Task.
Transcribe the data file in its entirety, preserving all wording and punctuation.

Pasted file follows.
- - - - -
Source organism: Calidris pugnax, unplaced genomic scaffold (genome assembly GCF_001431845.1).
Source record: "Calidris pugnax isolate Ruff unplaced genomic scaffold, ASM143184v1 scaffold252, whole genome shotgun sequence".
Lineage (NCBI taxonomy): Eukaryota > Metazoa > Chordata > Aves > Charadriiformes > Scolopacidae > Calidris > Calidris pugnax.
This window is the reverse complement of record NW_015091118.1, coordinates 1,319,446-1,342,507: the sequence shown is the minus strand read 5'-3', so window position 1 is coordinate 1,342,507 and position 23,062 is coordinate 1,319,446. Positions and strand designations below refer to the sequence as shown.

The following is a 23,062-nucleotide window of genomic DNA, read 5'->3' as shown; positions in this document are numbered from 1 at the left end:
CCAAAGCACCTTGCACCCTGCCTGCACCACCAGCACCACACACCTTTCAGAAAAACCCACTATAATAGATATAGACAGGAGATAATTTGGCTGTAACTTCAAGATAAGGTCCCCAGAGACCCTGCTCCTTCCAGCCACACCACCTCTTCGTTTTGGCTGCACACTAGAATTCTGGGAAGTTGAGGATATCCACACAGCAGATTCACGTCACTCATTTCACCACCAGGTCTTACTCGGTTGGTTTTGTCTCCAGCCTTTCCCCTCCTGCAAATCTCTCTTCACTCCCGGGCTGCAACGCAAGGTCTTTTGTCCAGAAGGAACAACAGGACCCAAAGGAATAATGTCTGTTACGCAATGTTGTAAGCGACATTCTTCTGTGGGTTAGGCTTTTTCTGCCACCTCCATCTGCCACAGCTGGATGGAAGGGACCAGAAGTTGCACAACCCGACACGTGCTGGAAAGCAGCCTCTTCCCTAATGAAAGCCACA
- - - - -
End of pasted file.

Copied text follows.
Source organism: Calidris pugnax, unplaced genomic scaffold (genome assembly GCF_001431845.1).
Source record: "Calidris pugnax isolate Ruff unplaced genomic scaffold, ASM143184v1 scaffold252, whole genome shotgun sequence".
Lineage (NCBI taxonomy): Eukaryota > Metazoa > Chordata > Aves > Charadriiformes > Scolopacidae > Calidris > Calidris pugnax.
This window is the reverse complement of record NW_015091118.1, coordinates 1,319,446-1,342,507: the sequence shown is the minus strand read 5'-3', so window position 1 is coordinate 1,342,507 and position 23,062 is coordinate 1,319,446. Positions and strand designations below refer to the sequence as shown.

The following is a 23,062-nucleotide window of genomic DNA, read 5'->3' as shown; positions in this document are numbered from 1 at the left end:
CCAAAGCACCTTGCACCCTGCCTGCACCACCAGCACCACACACCTTTCAGAAAAACCCACTATAATAGATATAGACAGGAGATAATTTGGCTGTAACTTCAAGATAAGGTCCCCAGAGACCCTGCTCCTTCCAGCCACACCACCTCTTCGTTTTGGCTGCACACTAGAATTCTGGGAAGTTGAGGATATCCACACAGCAGATTCACGTCACTCATTTCACCACCAGGTCTTACTCGGTTGGTTTTGTCTCCAGCCTTTCCCCTCCTGCAAATCTCTCTTCACTCCCGGGCTGCAACGCAAGGTCTTTTGTCCAGAAGGAACAACAGGACCCAAAGGAATAATGTCTGTTACGCAATGTTGTAAGCGACATTCTTCTGTGGGTTAGGCTTTTTCTGCCACCTCCATCTGCCACAGCTGGATGGAAGGGACCAGAAGTTGCACAACCCGACACGTGCTGGAAAGCAGCCTCTTCCCTAATGAAAGCCACA